Deleting invitations to dodgy-sounding conferences is as much a part of an academic’s daily routine as their morning cup of tea.
Occasionally, some emails will raise a smile at their sheer chutzpah. A recent opportunity to attend a symposium in Indonesia on “interdisciplinary academic research and innovation” was memorable for its catch-all opportunism.
While many might wonder how apparently intelligent academics are foolish enough to attend these events, many are jumping at the chance – with some scholars perhaps using them as an opportunity for an all-expenses-paid holiday courtesy of their institution’s conference budget.
Others – such as the UK researcher who attended an event in Copenhagen this month – fell prey to the vagaries of internet search engines. Search for a niche research area – in this case, political psychology – and a website for a related conference pops up. Its branding and sign-up patter might look a bit shonky, but no more so than the amateurish sites run by some learned societies. As it is happening in a pleasant city on a convenient date, it’s not surprising that some academics will sign up – probably aware that their paper is decent, but not yet ready to appear at a top-tier event.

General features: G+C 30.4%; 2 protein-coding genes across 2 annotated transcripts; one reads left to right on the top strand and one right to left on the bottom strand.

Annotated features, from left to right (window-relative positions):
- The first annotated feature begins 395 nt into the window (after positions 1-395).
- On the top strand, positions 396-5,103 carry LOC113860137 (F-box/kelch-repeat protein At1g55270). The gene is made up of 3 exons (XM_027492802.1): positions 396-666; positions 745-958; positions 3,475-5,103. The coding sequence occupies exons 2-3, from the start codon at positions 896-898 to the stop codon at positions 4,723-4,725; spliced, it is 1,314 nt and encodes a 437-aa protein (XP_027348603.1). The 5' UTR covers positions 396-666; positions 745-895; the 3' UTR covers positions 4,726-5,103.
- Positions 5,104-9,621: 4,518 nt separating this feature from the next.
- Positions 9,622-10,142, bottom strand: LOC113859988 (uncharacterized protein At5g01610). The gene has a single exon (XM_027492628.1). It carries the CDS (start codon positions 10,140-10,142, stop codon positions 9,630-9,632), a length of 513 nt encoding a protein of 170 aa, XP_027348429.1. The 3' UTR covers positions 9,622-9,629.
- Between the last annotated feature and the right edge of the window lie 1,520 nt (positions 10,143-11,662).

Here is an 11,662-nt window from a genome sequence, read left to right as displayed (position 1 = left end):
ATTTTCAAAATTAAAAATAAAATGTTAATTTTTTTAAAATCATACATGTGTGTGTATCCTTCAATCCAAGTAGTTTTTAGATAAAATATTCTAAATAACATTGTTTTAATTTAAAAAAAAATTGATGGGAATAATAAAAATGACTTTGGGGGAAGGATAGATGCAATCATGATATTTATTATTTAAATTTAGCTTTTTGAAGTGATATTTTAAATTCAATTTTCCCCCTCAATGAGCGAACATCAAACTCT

That’s when serious scholars find themselves presenting to a handful of people with no interest in their subject. One academic will give a talk on music, another on crop rotation in Iran and another on beef production in Brazil – all have attended a conference in theory, but might as well have given their talk to the mirror in their hotel room for all the interest they garner.
As researcher James McCrostie has pointed out, there should be few excuses for attending these conferences. Any organiser that does not list a proper mailing address should raise suspicions. Peer review at predatory events is also too good to be true, he added. Acceptance in under two weeks is standard, the next day is not uncommon.
However, a lack of awareness of these issues will lead some well-meaning scholars to find themselves presenting to a virtually empty room.
“Most of those in the room knew the deal but did not care,” explained the Copenhagen speaker, saying that he was surprised that many had quickly added their presentation details to their LinkedIn profiles.
While the problem of predatory publishers is well known, it seems that this spin-off problem has attracted much less publicity.
Unfortunately, while scholars perceive a benefit in attending these events, predatory conference organisers will be there to meet the demand.